Caring for Your African-American or Biracial Child's Hair

  • 01 of 03

    Loving Black Hair Care

    Mother holding daughter while family dines
    Thomas Barwick / Getty Images

    Caring for your child's hair can be a daunting experience, but it doesn't have to be. You can master the art of caring for ethnic hair if you're armed with the proper education, the right technique and — most importantly — the right products, 

    I have been fascinated with hair for as long as I can remember, maybe because my hair was easy to manage. I began styling my own hair at an early age. Using my long locks, I taught myself how to French braid and I soon became a styling expert (or so I...MORE thought). As I matured, my interest in healthy black hair peaked. I learned which hair care ingredients were good for my hair type and which ingredients were not. I learned how to shampoo, condition, and properly handle my hair. Most importantly, I learned to love my hair. With the proper care, your child will love his or her hair too!

    Over the years I've read, seen and experienced unbelievable acts of ignorance regarding ethnic hair care. I hope these brief tips will encourage you to invest in the health of your child's hair.

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  • 02 of 03

    A Few Things You Should Know About Black Hair Care

    It's important to learn proper African American hair care.
    Many times foster parents must parent children outside their race. It's important to learn proper African American hair care. John Moore / Getty Images
    • Black hair is extremely fragile. A gentle touch is required to avoid unnecessary breakage and hair loss. Always use a wide-tooth comb or pick. Avoid fine-tooth combs because they snag and pull out curly/kinky hair. Invest in a quality brush — natural boar brushes are the best.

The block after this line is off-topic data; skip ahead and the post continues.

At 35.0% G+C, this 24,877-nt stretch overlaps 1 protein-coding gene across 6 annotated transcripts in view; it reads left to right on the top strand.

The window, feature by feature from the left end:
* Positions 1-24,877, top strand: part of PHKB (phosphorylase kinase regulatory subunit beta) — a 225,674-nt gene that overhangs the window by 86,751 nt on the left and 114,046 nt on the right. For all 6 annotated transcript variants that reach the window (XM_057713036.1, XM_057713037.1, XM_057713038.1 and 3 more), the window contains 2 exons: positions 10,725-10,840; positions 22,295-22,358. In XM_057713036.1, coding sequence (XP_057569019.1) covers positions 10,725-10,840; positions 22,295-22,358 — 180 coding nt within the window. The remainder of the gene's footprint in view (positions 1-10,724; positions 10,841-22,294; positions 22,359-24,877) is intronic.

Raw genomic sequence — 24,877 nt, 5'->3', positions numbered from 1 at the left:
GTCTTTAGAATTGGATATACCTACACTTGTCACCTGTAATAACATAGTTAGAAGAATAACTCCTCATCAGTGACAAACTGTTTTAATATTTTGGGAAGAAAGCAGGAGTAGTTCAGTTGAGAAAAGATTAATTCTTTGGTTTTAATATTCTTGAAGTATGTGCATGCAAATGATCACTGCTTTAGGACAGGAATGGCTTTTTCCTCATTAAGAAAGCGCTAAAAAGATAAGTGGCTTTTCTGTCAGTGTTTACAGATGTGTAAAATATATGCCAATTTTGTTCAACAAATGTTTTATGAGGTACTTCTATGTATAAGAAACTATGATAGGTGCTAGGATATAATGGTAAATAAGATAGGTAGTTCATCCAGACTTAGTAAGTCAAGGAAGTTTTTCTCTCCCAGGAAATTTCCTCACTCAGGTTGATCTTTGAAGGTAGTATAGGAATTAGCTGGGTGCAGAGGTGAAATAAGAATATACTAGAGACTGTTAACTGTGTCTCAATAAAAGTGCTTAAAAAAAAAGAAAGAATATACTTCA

• Curly/kinky hair needs moisture, moisture, and more moisture! Consider this when purchasing hair care products. Avoid drying products such as hair spray, mousse or holding gels. Opt for moisturizers, leave-in conditioners...MORE and styling lotions.
    • Just because a product claims it's created for "curly hair," this doesn't guarantee that it will be suitable for ethnic curly hair. Products created for Nicole Kidman's curly hair might not work for Angela Bassett's. Caucasian hair tends to produce more sebum — an oily secretion created by the sebaceous gland — than black textured hair, so black hair requires more oil. Scrutinize the ingredient list. Look for natural oils and quality ingredients. Remember, the ingredients are listed in order of volume.
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  • 03 of 03

    Necessary Tools for Black Hair Care

    Boy Getting Haircut at Barbershop
    Corbis via Getty Images / Getty Images

    Keeping a good hair regime requires using quality salon-grade products. 

    • Moisturizing conditioner
    • A daily moisturizer — this will add needed moisture and make for easy combing
    • Natural oils to apply to the hair — I recommend pomegranate seed oil.
    • Cream hair dressing for light control of frizzes
    • Elastics for securing ponytails